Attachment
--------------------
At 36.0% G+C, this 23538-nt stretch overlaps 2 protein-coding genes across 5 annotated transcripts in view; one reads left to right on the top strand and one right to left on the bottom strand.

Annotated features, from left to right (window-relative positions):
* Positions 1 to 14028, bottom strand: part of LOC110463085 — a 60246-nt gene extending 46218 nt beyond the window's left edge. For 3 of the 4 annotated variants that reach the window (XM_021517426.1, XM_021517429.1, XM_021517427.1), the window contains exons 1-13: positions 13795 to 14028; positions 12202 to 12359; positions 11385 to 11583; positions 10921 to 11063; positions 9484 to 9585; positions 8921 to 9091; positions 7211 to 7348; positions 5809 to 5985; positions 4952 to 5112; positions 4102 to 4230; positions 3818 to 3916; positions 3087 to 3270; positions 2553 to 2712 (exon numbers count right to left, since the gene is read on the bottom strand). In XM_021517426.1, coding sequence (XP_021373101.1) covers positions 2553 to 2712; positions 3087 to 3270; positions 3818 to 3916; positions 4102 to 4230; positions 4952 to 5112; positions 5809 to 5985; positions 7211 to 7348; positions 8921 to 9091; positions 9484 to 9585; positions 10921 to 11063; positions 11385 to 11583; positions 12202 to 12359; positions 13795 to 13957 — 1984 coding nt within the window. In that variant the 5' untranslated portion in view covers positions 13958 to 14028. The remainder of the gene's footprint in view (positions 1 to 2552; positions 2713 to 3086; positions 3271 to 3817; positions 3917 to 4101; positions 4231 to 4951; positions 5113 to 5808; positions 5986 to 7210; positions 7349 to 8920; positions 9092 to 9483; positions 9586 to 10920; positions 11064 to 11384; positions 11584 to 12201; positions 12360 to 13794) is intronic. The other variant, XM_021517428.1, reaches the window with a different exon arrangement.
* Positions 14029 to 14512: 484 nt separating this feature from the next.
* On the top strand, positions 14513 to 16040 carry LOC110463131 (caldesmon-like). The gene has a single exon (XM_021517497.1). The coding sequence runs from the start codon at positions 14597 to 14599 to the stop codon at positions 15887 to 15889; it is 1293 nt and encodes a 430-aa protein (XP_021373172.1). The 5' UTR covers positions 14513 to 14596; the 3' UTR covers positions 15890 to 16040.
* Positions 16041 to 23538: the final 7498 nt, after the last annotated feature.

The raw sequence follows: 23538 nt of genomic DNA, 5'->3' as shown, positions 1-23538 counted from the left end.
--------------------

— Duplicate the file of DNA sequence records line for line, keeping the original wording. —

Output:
At 36.0% G+C, this 23538-nt stretch overlaps 2 protein-coding genes across 5 annotated transcripts in view; one reads left to right on the top strand and one right to left on the bottom strand.

Annotated features, from left to right (window-relative positions):
* Positions 1 to 14028, bottom strand: part of LOC110463085 — a 60246-nt gene extending 46218 nt beyond the window's left edge. For 3 of the 4 annotated variants that reach the window (XM_021517426.1, XM_021517429.1, XM_021517427.1), the window contains exons 1-13: positions 13795 to 14028; positions 12202 to 12359; positions 11385 to 11583; positions 10921 to 11063; positions 9484 to 9585; positions 8921 to 9091; positions 7211 to 7348; positions 5809 to 5985; positions 4952 to 5112; positions 4102 to 4230; positions 3818 to 3916; positions 3087 to 3270; positions 2553 to 2712 (exon numbers count right to left, since the gene is read on the bottom strand). In XM_021517426.1, coding sequence (XP_021373101.1) covers positions 2553 to 2712; positions 3087 to 3270; positions 3818 to 3916; positions 4102 to 4230; positions 4952 to 5112; positions 5809 to 5985; positions 7211 to 7348; positions 8921 to 9091; positions 9484 to 9585; positions 10921 to 11063; positions 11385 to 11583; positions 12202 to 12359; positions 13795 to 13957 — 1984 coding nt within the window. In that variant the 5' untranslated portion in view covers positions 13958 to 14028. The remainder of the gene's footprint in view (positions 1 to 2552; positions 2713 to 3086; positions 3271 to 3817; positions 3917 to 4101; positions 4231 to 4951; positions 5113 to 5808; positions 5986 to 7210; positions 7349 to 8920; positions 9092 to 9483; positions 9586 to 10920; positions 11064 to 11384; positions 11584 to 12201; positions 12360 to 13794) is intronic. The other variant, XM_021517428.1, reaches the window with a different exon arrangement.
* Positions 14029 to 14512: 484 nt separating this feature from the next.
* On the top strand, positions 14513 to 16040 carry LOC110463131 (caldesmon-like). The gene has a single exon (XM_021517497.1). The coding sequence runs from the start codon at positions 14597 to 14599 to the stop codon at positions 15887 to 15889; it is 1293 nt and encodes a 430-aa protein (XP_021373172.1). The 5' UTR covers positions 14513 to 14596; the 3' UTR covers positions 15890 to 16040.
* Positions 16041 to 23538: the final 7498 nt, after the last annotated feature.

The raw sequence follows: 23538 nt of genomic DNA, 5'->3' as shown, positions 1-23538 counted from the left end.